Le héron et les contre-modèles

9 novembre 2017

Gloria Goodwin Raheja and Ann Grodzins Gold, Listen to the Heron's Words: Reimagining Gender and Kinship in North India, Berkeley: University of California Press, 1994.

On peut lire cet ouvrage en ligne sur le site de UC Press eBooks:

Raheja et Gold participèrent au tournant réflexif dans les travaux féministes sur la parenté, dont le modèle est Margaret Trawick dans Notes on Love in a Tamil Family publié en 1990. Elles aussi formées à Chicago, elles subirent l'influence de A.K. Ramanujan qu'elles évoquent ainsi:

(Heron's Words, 24) Before his death, Ramanujan began to explore the reflexive worlds and the "counter-systems" [les contre-modèles] he found in women's tales from South India (1991a). We find his observations to be a useful starting point for our own investigations of women's expressive traditions in North India.

La date entre parenthèses fait référence à une conférence publiée quelques années plus tard:

Attipat K. Ramanujan, A Flowering Tree: A Woman's Tale, Oral Tradition, 12/1 (1997): 226-243; reprinted in The Collected Essays of A.K. Ramanujan, New Delhi, Oxford University Press, 1999, Chapter 24, pp.412–428. Bibliothèque Ganapati. Republié aussi dans A.K. Ramanujan, A Flowering Tree and Other Oral Tales from India, Berkeley, University of California Press, 1997. On peut lire cet ouvrage en ligne sur le site de UC Press eBooks:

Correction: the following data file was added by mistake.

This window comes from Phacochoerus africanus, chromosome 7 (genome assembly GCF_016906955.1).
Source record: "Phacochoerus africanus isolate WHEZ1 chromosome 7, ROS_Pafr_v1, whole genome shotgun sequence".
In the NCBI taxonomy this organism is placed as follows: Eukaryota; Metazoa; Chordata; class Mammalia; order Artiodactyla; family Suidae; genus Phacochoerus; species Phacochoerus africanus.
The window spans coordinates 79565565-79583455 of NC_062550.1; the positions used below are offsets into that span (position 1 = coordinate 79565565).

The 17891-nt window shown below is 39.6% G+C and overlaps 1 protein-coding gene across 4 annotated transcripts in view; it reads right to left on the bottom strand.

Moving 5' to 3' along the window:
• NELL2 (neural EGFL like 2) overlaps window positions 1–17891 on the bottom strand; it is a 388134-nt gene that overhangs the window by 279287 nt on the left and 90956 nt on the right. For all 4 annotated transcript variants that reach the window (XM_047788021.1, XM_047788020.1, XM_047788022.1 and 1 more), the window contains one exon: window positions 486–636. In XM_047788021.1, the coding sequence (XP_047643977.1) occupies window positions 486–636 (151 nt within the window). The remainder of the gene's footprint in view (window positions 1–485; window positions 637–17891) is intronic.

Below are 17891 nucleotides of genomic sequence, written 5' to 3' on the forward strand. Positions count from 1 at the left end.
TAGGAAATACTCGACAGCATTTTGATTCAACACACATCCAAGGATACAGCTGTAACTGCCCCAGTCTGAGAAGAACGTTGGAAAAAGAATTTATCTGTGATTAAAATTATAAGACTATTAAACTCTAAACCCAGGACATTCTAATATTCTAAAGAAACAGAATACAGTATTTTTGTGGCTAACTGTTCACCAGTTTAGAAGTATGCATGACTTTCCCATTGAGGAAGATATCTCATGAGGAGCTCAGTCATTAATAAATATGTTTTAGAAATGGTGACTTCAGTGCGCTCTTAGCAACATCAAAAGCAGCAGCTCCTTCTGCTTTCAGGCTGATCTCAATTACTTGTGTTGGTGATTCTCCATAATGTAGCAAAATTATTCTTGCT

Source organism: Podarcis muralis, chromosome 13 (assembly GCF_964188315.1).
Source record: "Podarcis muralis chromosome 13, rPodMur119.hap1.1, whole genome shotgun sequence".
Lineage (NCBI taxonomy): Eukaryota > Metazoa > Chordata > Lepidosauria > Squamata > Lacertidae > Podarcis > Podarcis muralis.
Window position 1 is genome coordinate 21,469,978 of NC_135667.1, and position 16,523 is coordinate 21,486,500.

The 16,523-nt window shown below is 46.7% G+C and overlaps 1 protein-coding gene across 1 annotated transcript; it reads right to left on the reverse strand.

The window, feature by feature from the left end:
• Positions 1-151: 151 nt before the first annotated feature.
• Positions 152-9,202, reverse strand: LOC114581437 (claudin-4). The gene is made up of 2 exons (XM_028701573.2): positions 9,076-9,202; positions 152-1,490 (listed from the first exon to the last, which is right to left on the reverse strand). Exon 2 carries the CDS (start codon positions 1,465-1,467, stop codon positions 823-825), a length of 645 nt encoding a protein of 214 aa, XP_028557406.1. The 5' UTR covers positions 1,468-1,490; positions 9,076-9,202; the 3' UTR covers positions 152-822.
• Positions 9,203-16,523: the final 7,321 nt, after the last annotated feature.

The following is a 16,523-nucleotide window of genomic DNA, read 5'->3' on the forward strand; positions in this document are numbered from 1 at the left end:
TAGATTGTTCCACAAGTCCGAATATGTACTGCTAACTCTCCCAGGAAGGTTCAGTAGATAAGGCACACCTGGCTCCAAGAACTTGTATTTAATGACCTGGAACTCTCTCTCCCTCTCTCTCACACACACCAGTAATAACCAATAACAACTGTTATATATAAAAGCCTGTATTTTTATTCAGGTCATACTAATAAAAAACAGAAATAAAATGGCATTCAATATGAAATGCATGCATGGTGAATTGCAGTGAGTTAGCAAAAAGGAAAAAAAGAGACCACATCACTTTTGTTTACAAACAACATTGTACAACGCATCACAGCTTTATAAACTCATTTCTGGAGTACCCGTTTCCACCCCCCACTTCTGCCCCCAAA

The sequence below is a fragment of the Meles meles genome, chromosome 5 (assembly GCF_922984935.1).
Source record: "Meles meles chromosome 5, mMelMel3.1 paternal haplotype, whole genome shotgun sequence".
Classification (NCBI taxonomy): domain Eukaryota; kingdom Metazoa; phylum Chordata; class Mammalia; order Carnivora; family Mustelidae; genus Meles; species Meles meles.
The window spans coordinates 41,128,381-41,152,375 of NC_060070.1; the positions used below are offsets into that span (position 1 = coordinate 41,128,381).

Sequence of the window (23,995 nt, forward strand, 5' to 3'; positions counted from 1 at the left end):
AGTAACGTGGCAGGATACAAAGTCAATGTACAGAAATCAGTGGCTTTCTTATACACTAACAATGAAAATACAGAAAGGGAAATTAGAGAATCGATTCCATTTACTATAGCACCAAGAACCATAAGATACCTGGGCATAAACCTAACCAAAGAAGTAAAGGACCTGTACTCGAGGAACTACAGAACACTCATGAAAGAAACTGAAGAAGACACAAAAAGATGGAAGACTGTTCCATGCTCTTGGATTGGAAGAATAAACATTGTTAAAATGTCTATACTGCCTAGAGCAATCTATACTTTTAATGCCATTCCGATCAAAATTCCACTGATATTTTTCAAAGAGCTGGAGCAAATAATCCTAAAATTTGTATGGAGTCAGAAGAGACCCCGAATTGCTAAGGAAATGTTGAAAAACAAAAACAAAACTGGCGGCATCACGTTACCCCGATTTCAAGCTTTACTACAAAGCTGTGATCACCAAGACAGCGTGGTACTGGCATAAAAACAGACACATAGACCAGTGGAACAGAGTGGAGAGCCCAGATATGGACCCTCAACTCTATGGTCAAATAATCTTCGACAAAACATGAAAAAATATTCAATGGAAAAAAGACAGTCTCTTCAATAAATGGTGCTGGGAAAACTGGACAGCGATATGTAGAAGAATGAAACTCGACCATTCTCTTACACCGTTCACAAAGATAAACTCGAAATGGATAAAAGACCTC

Ramanujan esquisse une analyse des contre-modèles féminins aux perspectives masculines dominantes:

In this short paper I shall present a story about a woman, told by women in the Kannada-speaking areas of south India, hoping that you will hear even through my translation the voice of the woman-teller. In such tales not only is the pattern of the tale different (and not easily accommodated by Propp's schemes, which work well for male-centered tales), but the same symbols that occur elsewhere may take on different meanings. For instance, a snake in a male-centered tale is usually something to be killed, a rival phallus, if you will. In women-centered tales, that is, where women are the protagonists and also usually the tellers, snakes are lovers, husbands, uncles, donors, and helpers (…). Thus the meaning of the elements, the interpretation of the symbolism, depends on what kind of tale it is: a snake in an animal tale, a male-centered tale, and a women-centered tale is not the same animal. Far from being universal, symbols do not even mean the same thing as one moves from genre to genre. So the gender of the genre, if one may speak of such (and surely the gender of the teller, the listener, and the interpreter), becomes important in interpretation. A woman's culturally constructed lifeforms, her meaning-universe, is different from a man's in such tales.